Epidermal browning of saguaro cacti (Carnegiea gigantea): is it new or related to direction?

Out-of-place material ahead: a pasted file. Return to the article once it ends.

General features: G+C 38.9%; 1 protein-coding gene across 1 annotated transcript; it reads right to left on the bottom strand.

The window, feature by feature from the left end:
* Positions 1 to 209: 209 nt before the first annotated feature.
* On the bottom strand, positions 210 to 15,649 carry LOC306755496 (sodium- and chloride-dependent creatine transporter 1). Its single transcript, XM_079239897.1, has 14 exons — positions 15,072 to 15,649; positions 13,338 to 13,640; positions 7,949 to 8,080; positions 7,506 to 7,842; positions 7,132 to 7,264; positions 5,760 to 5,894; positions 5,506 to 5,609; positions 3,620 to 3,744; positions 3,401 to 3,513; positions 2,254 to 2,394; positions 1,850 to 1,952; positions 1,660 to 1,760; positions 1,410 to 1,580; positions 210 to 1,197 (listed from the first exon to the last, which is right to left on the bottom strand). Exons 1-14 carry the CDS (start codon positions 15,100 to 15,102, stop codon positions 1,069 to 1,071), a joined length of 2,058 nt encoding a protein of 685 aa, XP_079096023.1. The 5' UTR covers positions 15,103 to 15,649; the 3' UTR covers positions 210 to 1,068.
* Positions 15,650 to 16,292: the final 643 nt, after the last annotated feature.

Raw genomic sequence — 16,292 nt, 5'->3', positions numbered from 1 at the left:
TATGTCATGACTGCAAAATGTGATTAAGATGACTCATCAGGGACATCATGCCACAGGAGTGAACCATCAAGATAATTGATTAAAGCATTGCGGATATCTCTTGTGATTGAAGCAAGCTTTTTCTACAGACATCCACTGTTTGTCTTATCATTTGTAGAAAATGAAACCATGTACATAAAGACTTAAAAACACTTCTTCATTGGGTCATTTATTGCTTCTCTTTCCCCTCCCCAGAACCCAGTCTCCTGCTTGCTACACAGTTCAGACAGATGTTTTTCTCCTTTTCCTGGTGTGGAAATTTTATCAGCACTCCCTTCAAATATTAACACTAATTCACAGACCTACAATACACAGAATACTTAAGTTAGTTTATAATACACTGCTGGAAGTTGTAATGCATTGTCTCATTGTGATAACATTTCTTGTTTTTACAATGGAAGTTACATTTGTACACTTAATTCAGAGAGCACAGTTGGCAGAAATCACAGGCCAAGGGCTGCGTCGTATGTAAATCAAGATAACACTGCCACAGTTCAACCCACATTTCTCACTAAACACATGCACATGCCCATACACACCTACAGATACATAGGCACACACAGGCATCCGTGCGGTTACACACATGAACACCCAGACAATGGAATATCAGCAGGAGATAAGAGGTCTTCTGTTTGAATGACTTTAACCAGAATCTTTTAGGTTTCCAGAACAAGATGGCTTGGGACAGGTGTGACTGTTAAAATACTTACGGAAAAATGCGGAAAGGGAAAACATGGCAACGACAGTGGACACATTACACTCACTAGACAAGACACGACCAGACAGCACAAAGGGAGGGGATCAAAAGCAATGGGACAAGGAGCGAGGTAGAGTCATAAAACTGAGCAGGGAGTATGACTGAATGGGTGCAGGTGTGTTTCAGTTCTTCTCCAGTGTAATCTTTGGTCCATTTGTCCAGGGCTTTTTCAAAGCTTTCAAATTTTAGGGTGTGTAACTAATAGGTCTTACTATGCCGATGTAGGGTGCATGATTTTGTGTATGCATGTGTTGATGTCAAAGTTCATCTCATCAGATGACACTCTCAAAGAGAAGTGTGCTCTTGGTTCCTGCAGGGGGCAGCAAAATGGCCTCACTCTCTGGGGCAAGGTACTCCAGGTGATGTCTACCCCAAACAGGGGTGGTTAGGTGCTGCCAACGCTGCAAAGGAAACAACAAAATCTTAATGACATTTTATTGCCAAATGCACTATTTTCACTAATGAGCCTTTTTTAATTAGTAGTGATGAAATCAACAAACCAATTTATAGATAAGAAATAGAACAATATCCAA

Browning of epidermal surfaces of saguaro cacti (Carnegiea gigantea) is associated with premature death of the species in the northern Sonoran Desert. Analyses of authentic historical photographs of mature saguaros from 1903 to 1987 demonstrated a significant (1) loss of spines, (2) decrease in apparently healthy crests, and (3) increased trough barking over the period. All three of these changes occurred to saguaros of over 115 years of age at a projected rate of 4–5% per decade. Analyses of epidermal characteristics of saguaros at the Saguaro National Monument were performed to determine if epidermal browning was related to compass direction. Results show that both scaling and barking of crests and troughs and loss of spines, all symptoms of epidermal browning, were 10 times higher on southern exposures (between 140 and 220°) compared with northern exposures (between 320 and 40°). The two troughs of a crest were evaluated separately. The results demonstrated that injury to one trough of a crest could be as much as four times greater than that of the second trough.